Transcript of Agriculture Secretary Mike Johanns remarks to the National Congress of American Indians' Executive Council Winter Session Washington D.C. - February 27, 2006
SEC. MIKE JOHANNS: Well, Hello everyone. How are you doing? Conference going well? Now I have to, somebody slipped me a business card as I was coming in and Judy Gaiashkibos. Hi. How are you? From Nebraska, yes. I've got a special assignment for Judy. When she goes home, you see my kids, tell them I found work in Washington, all right?
But it is great to be here, and it's great to look out and see some familiar faces. I have been on the job about a year, and it's gone very, very quickly, unbelievably so as a matter of fact. Today I've been given the assignment of offering some perspectives on some things that are happening budget-wise and maybe even more specifically relative to my mission area, which is the United States Department of Agriculture.
So what I'm going to do today is just launch into that, give you a briefing, let you know what we have going. Do you want me to take questions when I'm done?
VOICE: If you have time, yes.
SEC. JOHANNS: I can take a few questions before I leave.
Well it's that time of year when we release a budget here in Washington, and President Bush recently released the budget for 2007. USDA expenditures are estimated to be about $93 billion in 2007, which is about a $3 billion decrease from 2006 spending levels. Ladies and gentlemen, you know it is never easy to tighten our belts. Judy can tell you when I was the governor of Nebraska we had to do that on a number of occasions, and it's never a pleasant situation.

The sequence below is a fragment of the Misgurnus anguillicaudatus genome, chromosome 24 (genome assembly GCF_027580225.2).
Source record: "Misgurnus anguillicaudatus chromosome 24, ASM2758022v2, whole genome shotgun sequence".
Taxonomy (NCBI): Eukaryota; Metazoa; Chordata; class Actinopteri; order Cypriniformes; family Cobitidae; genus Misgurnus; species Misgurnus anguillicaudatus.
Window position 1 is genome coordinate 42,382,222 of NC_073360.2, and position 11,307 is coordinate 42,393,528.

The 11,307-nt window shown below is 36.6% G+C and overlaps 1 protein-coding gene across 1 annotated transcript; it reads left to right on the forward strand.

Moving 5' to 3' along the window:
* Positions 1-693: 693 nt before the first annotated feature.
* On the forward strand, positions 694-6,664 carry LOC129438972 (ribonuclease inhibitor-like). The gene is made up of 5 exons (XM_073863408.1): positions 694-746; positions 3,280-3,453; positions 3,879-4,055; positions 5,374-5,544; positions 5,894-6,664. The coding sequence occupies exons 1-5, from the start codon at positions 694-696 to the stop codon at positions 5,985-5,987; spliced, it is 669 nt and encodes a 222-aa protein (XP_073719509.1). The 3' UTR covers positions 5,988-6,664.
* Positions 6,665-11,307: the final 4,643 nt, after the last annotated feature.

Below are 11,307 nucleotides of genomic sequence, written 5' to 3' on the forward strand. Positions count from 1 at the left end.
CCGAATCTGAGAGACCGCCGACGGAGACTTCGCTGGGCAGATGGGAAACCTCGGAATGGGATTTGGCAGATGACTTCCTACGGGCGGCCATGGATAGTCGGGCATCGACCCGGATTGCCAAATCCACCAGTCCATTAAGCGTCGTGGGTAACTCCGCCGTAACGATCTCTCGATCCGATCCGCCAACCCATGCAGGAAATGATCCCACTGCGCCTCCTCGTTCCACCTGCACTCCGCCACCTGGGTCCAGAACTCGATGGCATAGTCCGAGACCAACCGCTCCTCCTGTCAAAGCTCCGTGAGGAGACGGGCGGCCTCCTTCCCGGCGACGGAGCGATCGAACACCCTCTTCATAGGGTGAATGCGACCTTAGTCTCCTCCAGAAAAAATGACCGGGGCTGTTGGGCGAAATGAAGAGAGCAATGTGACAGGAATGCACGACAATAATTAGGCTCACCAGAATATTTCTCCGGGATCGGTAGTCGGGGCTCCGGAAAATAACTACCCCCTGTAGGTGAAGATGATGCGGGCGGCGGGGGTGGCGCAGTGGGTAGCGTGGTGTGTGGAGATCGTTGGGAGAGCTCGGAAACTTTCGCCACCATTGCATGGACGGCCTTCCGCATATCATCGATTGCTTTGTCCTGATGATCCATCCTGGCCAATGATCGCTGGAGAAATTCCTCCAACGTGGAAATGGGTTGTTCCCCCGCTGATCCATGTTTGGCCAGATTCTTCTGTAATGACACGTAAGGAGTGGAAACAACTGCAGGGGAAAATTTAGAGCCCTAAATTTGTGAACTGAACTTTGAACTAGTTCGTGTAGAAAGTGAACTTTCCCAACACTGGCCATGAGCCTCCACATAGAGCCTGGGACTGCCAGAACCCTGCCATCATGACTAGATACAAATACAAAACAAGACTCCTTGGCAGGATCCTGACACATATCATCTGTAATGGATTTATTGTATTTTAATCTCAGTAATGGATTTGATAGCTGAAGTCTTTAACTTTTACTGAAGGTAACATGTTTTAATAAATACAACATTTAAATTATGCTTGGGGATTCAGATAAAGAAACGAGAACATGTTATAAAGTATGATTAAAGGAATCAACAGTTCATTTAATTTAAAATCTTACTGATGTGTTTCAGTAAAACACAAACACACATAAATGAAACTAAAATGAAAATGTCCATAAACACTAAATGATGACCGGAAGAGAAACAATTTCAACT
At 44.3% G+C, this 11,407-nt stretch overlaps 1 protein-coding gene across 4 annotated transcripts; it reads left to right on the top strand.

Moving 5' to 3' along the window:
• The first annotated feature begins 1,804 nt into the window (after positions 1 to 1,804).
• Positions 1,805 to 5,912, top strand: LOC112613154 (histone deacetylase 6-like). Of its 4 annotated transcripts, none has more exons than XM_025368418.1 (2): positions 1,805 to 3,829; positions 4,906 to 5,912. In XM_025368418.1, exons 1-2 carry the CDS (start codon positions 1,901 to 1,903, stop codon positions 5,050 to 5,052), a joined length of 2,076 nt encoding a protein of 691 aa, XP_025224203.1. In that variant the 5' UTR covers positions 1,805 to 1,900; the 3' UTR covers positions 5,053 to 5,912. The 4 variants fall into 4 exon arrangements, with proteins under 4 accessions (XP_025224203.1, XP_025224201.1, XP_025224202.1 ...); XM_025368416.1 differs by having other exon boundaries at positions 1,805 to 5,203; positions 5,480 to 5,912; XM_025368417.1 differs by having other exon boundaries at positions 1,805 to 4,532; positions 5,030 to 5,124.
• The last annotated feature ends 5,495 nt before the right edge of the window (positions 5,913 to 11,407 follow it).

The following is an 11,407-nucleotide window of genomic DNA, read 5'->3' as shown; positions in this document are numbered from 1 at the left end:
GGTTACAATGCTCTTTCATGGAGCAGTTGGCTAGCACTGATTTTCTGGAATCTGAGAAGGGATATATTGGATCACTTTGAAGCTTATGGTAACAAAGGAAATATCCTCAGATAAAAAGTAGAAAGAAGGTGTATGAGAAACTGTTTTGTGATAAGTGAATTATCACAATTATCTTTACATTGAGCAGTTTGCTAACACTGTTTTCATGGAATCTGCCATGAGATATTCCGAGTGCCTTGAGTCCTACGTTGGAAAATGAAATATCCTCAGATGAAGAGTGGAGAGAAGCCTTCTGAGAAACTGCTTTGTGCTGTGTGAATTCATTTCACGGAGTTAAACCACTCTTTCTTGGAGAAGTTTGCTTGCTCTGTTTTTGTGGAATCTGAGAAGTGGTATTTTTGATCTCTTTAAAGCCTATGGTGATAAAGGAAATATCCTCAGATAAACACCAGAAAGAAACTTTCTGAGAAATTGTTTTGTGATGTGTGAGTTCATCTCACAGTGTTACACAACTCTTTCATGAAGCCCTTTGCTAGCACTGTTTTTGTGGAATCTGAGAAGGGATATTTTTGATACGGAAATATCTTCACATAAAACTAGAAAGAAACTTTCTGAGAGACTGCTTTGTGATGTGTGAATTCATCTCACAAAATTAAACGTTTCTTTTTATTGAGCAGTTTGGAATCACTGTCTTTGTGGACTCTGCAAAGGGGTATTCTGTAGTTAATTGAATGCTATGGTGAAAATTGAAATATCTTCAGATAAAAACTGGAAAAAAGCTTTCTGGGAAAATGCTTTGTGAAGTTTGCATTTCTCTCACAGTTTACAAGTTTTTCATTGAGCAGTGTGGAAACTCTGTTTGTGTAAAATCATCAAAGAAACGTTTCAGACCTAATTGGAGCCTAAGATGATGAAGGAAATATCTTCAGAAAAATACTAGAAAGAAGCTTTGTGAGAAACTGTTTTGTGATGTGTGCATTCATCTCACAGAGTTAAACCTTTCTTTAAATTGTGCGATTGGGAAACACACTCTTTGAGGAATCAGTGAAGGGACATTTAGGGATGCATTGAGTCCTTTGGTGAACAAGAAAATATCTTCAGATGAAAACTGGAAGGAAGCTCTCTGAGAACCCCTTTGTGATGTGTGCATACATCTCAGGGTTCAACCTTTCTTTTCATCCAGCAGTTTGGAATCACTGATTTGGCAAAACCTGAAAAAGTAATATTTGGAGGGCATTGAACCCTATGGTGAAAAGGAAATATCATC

This budget exercises fiscal discipline in order to reduce the burden of the federal deficit. The deficit as I said the day we released the budget is real. It is debt. Somebody has to pay it at some point. We either start dealing with it now or very truly you leave it behind for the next generation.
That being said, I'm pleased that the President's proposed budget allows USDA to continue funding priority programs. They would include animal identification. You've been working with us in many areas on that issue. Rural Development and developing alternative energy sources and conservation of our natural resources.
Let me touch quickly on each of those issues.
We are committed to fully developing the National Animal Identification System or NAIS because it has numerous benefits. NAIS will support ongoing disease monitoring surveillance and eradication programs. It will allow us to respond more rapidly and effectively in the event of animal health emergencies. The USDA Animal and Plant Inspection Service is actually in the final stages of setting up a website designed specifically to address the animal ID needs of our tribes. This website is available to you and will allow you or your appointed agents, such as tribal organizations, to enter and manage your own databases and information.